Note that I'm assuming a SOUND type system. (Please look that up. E.g.: Pierce's TAPL or my PLAI [].) Otherwise many bets are off; depending on level of unsoundness, effectively a dynamic language (or worse). »
Read 28 tweets
19 May 19
Here's some context for my comment. My Indian educational system put a lot of store in rote learning. Being able to memorize a large quantity of information accurately, index it well, and reproduce it accurately conferred significant advantages. »
This was reinforced in some odd ways. In high school, I participated a lot (and well) in trivia competitions (which we called "quizzes"). Here knowing facts, names, and classifications was a superpower. »
Read 25 tweets
4 Feb 19
I didn't actually *answer* the original question, so let me try to write a few tweets about it here. It really depends on what you're starting with. Some would (very reasonably) argue that you should co-design a language and its type system. »
That would seem to work well if (a) you're designing a language from scratch and (b) you want that language to be typed. However, it's a smart idea to do it *even if you don't want the language to be typed right now, but might in the future*. That's what we did with @PyretLang: »
We asked, "What kind of type system might we someday want for this language", which also included (VERY CRUCIALLY) "What kind of type system do we NOT want for this language", and then designed it around that intended type system. »
Read 18 tweets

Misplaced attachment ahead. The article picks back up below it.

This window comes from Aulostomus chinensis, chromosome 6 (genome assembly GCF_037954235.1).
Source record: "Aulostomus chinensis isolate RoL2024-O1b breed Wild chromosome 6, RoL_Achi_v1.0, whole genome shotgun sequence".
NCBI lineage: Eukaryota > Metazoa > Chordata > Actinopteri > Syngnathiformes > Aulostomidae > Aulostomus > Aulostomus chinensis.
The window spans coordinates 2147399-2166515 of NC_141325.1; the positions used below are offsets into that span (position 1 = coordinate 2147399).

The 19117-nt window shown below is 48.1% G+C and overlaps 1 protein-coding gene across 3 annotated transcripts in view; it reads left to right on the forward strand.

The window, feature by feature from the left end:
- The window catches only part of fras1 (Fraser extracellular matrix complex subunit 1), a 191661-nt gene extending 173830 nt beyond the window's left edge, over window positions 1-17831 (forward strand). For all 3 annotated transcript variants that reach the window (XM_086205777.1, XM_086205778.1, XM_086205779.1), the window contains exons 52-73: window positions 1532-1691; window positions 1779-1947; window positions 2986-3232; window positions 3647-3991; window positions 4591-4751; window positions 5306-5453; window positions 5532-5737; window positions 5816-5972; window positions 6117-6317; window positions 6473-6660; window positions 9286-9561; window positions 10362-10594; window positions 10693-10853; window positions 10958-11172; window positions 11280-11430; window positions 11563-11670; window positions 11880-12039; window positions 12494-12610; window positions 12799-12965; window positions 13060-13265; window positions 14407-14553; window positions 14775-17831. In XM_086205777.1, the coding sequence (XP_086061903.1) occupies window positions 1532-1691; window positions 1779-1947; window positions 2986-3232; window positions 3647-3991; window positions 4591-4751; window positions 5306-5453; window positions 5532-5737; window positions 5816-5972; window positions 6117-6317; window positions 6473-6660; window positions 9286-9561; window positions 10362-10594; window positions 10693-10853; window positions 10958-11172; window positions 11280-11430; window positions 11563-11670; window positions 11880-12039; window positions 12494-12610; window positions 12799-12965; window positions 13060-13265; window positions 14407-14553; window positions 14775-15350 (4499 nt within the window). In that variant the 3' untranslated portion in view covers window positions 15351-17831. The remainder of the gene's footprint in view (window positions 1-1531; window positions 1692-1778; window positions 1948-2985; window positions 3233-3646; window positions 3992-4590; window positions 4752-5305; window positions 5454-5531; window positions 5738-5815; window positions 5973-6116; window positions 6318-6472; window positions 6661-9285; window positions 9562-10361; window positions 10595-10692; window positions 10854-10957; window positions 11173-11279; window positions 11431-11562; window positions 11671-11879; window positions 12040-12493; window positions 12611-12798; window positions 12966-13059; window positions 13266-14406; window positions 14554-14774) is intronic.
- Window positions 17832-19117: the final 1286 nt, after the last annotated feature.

21 Sep 18
@madeofmistak3 Yes: I've done a ton of work on error messages too (some of which others working on errors have read):……
So that's not really the point I'm making.
@madeofmistak3 Let's read what the slide says: the error message should make it "obvious" how to fix "the" problem. Both of those words are very problematic and suggest an incomplete understanding of the issues or of very sloppy writing or sloganeering. »
@madeofmistak3 Let's first assume there isn't some very advanced AI is running between the error and message generation. Because sometimes it will be spectacularly right and sometimes spectacularly wrong, and in latter case will totally fail this criterion. So assume "traditional" messages. »
Read 15 tweets
6 Sep 18
This is a very good question about Examplar, so I'm highlighting it and responding. Also a good reminder about something hard-core CSists often forget: tools are never divorced from pedagogy. There's always at least an implicit one (literally the tool's "operating system"). »
There is a very real reason to be concerned about the "gamification" element here. Some students are indeed going to obsess about "closing both circles". (The left one they always should. The right one is the problem case. But both _could_ take hours.) »
Examplar currently offers no feedback on failing wheats/chaffs. It easily can. Past versions of auto-grading student examples (in batch mode, by us, w/out tool for students) would give "filenames" of failing wheats/passing chaffs. So easy to imagine incremental output here. »
Read 9 tweets
14 May 18
OK, confession. First time I taught SE I got a dozen books to read over break. I read a lot and never nap during the day. I literally fell asleep in the middle of the day. Multiple times. Because of the SE books. They are uniformly awful.
I realized part of the problem is that they're backwards in two ways. …
First, they begin with abstractions and move to concrete things rather than the other way around. One cannot meaningfully teach this way and hope to retain the attention of most students in a class of non-trivial size. …
Read 7 tweets
4 May 18
I haven't, but have wanted to. But let me summarize the issue. Suppose I have students A, B, C with deadlines in successive weeks. I allocate time accordingly to wrap up their papers in the last weeks. …
Now A's deadline is extended by a week. This sits directly atop the time that I *promised* to B. I have two choices, neither of them satisfactory. …
I can tell B "Sorry, I promised you exclusive access, but you don't get it". B did nothing wrong. The PC chair of A's conference did. But B suffers. …
Read 16 tweets